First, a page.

Coronavirus disease 2019 (COVID-19) is an infectious respiratory disease caused by
SARS coronavirus 2 (SARS-CoV-2) . The disease was first identified in Wuhan, China
and the WHO was alerted in December 2019. By May 2020, the WHO reported over 4.6 million
confirmed cases in over 200 countries around the globe . Most individuals that
test positive for COVID-19 experience mild symptoms with fever, fatigue and dry cough
as the most common symptoms. However, due to a large number of infected individuals,
there have been over 313,000 deaths worldwide as of 18 May 2020 . As a result of
the widespread disease, many countries have placed limits on travel and social gatherings,
as well as closed schools and nonessential workplaces. The impact of the pandemic
affects everyone, ill and healthy, in all aspects of daily living. This article discusses
how the COVID-19 pandemic may affect rheumatology and dermatology patients with immune-mediated
diseases who are receiving anticytokine or Jak inhibitor therapies.
Safety of immunotherapy in patients with rheumatic diseases during COVID-19
Patients with rheumatic diseases are often on immunosuppressive medications, and both
the disease and the medications contribute to a higher infectious risk, leading to
concerns of increased risk and severe disease with COVID-19 in these patients. The
concerns have resulted in changes in patients’ treatment plans. For example, an email
questionnaire surveying 7061 patients in FORWARD, the US wide registry for rheumatic
disease, received responses from 530 participants, of those, 471 responded to questions
about changes in their rheumatology care in the previous 2 weeks . Of the 197 patients
(out of 471) who reported some change, 14% had made changes to their own medication
list or dose while 11% made such changes based on physician recommendations . The
survey identified the perception of increased risk and potential severity of COVID-19
secondary to taking immunosuppressive medications as a reason for both self-imposed
and physician-approved discontinuation of disease-modifying antirheumatic drugs (DMARDs)
Interestingly, preliminary data suggest that patients with rheumatic diseases treated
with immunosuppressive agents are not at an increased risk for poor outcomes for COVID-19
compared with the general population. For example, of the 458 patients with rheumatic
diseases (56% were on corticosteroids, 44% on conventional synthetic DMARDs and 41%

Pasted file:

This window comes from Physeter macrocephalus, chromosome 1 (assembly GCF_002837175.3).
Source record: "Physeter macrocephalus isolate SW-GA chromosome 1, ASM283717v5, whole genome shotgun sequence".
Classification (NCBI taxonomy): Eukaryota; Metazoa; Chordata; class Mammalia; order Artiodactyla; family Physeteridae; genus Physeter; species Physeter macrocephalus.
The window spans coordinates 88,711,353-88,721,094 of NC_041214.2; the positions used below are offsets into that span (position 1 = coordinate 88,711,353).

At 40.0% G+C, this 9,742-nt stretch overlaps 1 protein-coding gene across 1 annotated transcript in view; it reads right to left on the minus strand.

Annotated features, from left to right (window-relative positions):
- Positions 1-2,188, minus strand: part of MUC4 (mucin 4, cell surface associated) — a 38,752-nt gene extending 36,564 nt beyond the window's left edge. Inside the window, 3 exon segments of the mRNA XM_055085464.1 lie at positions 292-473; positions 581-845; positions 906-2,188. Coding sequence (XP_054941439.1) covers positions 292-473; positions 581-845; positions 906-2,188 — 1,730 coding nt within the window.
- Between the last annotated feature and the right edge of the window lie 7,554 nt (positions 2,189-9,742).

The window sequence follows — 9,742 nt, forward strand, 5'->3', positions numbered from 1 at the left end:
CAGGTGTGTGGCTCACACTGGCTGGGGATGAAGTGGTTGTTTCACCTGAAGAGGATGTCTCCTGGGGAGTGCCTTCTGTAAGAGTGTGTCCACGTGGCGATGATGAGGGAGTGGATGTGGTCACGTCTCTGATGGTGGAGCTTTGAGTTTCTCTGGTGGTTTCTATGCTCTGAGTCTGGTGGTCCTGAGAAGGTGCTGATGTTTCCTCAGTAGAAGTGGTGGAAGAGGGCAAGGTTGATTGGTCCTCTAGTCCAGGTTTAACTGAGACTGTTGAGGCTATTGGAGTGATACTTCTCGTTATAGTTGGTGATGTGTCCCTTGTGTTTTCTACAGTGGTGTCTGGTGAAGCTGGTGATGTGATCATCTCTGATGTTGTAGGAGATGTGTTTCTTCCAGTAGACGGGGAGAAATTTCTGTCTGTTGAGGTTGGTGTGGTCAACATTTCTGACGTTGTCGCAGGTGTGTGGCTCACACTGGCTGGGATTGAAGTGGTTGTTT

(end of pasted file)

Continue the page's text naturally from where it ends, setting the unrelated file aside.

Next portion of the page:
on biologic DMARDs) interviewed in Tuscany, Italy, only 13 reported symptoms consistent
with COVID-19 . Of those, seven patients were given nasopharyngeal swab and only
one was positive, resulting in a prevalence of 0.22% (0.01–1.21%) which is similar
to that of the general population of Tuscany (0.20% [0.20–0.21%]) . Likewise, a
survey conducted in Milan, Italy, with 123 adult patients with rheumatic diseases
(64.2% were on corticosteroids, 59.3% on conventional synthetic DMARDs and 20.3% on
biologic DMARDs), had only one patient with a positive COVID-19 nasopharyngeal swab,
resulting in an incidence of 0.81% which is comparable with the incidence of 0.62%
seen in the Lombardy region during the same time period . Similarly, a survey of
320 patients with chronic arthritis treated with DMARDs in Pavia, Italy, found that
none of the patients with a confirmed diagnosis of COVID-19 (n = 4) or a highly suggestive
clinical picture (n = 4) or contact with a known COVID-19 patient (n = 5) developed
severe respiratory complications or died .
A study in New York City by Haberman et al. described 86 COVID-19 patients with immune-mediated
diseases and compared the characteristics of those who were hospitalized to those
who were not (ambulatory patients) . The mean age was slightly older in those who
required hospitalization (50 vs 46 years in those who did not) and more males than
females were hospitalized compared with ambulatory patients (50 vs 42%) . Patients
with rheumatoid arthritis (RA) had a higher frequency of hospitalization compared
with Crohn’s, ankylosing spondylitis and psoriasis . Therefore, it is not surprising
that hospitalized patients were more likely to be receiving methotrexate (43%) versus
ambulatory patients (15%) . Those who received hydroxychloroquine (HCQ) had more
hospitalizations (21%) versus ambulatory (7%), likely due to a diagnosis of RA .